Roku makes seven models of its popular set-top box for streaming video. And that’s if you only count current production and aren’t buying a used model. Here’s how to know what Roku to buy.
You can buy a TV with Roku hardware built in, but I prefer a separate device. Here’s why.
For a 720p or 1080p HDTV: What Roku to buy
If you have a 720p or 1080p HDTV and good wi fi coverage in whatever room the TV is, your choice is pretty simple. Get the $30 Roku Express. This affordable streaming device plugs into an HDMI port and has a quad-core CPU for handling demanding streaming apps. It’s the cheapest option, but for many TVs, it’s exactly the right option. There’s a really good chance the Roku Express is what Roku to buy for your situation. It does have a quad core processor, so if you have an older Roku model that’s developed buffering issues, upgrading to this Roku device is enough to solve them. Popular streaming apps use the more powerful CPU in the Roku Express to deliver a better user experience.
The pricier models also have quad core processors, of course.
The streaming stick models take up less space, but if you have room for a Roku Express, it’s less likely to have heat issues, so I recommend a Roku Express. Even though it’s the most inexpensive model, there’s a lot to like about it. Roku may be using this model to try to buy market share. Some may argue it’s too good.
For an older TV that lacks HDMI
If you have an older TV that doesn’t have HDMI, the $35 Roku Express+ is what Roku to buy. It’s identical to the Roku Express but adds a composite output for older TVs that need it. And if you ever replace the older TV with one that has HDMI, the Express+ will still work. But if you don’t need the composite output, you just waste $5.
It’s worth noting that the Roku Express+ is the only current model with a composite output.
For 4K and HDR video on a budget
If you have a 4K TV and don’t need voice control or a wired connection, get a Roku Premiere. At $40, the price is still relatively modest. This is the no-frills 4K model, but if you’re not looking to expand its memory or play your own videos off USB, this model will suit you just fine. It’s entirely possible to play your own content over the network with any Roku model, so you may not need USB anyway.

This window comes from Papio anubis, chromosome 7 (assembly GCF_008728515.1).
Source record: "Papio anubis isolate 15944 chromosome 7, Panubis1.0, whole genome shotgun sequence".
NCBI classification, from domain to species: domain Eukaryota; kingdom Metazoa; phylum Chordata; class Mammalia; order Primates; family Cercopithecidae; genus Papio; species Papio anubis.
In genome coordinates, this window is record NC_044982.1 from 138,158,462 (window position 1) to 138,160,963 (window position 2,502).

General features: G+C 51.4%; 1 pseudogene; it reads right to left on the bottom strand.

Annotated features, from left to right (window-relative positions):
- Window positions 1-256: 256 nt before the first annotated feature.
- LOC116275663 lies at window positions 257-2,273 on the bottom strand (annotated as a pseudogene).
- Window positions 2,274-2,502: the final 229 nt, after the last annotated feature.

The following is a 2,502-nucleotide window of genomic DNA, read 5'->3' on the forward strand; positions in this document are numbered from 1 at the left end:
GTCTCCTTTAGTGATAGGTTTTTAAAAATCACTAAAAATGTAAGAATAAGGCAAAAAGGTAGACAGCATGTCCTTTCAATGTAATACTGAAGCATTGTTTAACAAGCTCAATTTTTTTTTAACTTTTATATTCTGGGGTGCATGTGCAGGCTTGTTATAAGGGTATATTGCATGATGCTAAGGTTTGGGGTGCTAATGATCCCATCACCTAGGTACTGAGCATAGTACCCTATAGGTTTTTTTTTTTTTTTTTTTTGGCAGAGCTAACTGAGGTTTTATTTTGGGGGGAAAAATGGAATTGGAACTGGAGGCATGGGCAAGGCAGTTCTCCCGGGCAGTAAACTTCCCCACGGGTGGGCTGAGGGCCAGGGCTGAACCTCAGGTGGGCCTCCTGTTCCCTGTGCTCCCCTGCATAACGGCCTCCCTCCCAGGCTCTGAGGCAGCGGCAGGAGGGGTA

For 4K and HDR video and/or voice search
If you have a 4K TV and/or you want voice search, get a Roku Premiere+. It has the same 4K features as the Premiere but adds a voice remote. You can still plug a Premiere+ into a 720p or 1080p HDTV if you want voice control. It still works at lower resolutions too.
If voice search appeals to you, the Premiere+ is the least expensive option, and it costs half as much as a Roku Ultra. If you don’t need the Ultra’s other features, this is a good model to get.
For 720p or 1080p in tight spaces
If you have a 720p or 1080p TV in a tight space, such as a TV in a kitchen or dorm room, or a wall-mounted TV with nowhere to put a Roku box, the $50 Roku Streaming Stick is the best choice. The streaming stick form factor plugs straight into the HDMI port and you can power it from the TV’s USB port if it has one, so you don’t even need a second power outlet.
Also, the streaming stick has 802.11ac wireless networking, so in some instances, a streaming stick will work in places where the cheaper Roku boxes won’t.
For 4K and HDR in tight spaces
Predictably, the $60 Roku Streaming Stick+ adds 4K and HDR capability to the Streaming Stick. So if you have a wall-mounted 4K TV, or a 4K TV in a tight space and need the smaller form factor, the Streaming Stick+ is probably what Roku to buy.
For wired connections, or the person who wants everything
And last of all, there’s the $99 Roku Ultra, which has 4K and voice capability, a wired Ethernet port, high-speed 802.11ac wireless, a microSD card slot for memory expansion, a headphone jack for private listening, and a USB port for playing your own video. I don’t know how many people will use all of the Roku Ultra’s capabilities, and you may very well buy it just for one or two of its extra features, but its price is still lower than an Apple TV, so it’s not like the Roku Ultra is out of line, necessarily.
The other Roku models tend to give incremental improvements over one another for an extra $10. If you want wired networking, or more than incremental improvements, the Ultra is what Roku to buy.
If you don’t like paying the high premium to get the Ultra and you don’t need all of its features, there are some older models with Ethernet. Just keep in mind some of the older units won’t have 4K so make sure the model you’re looking at has what you need.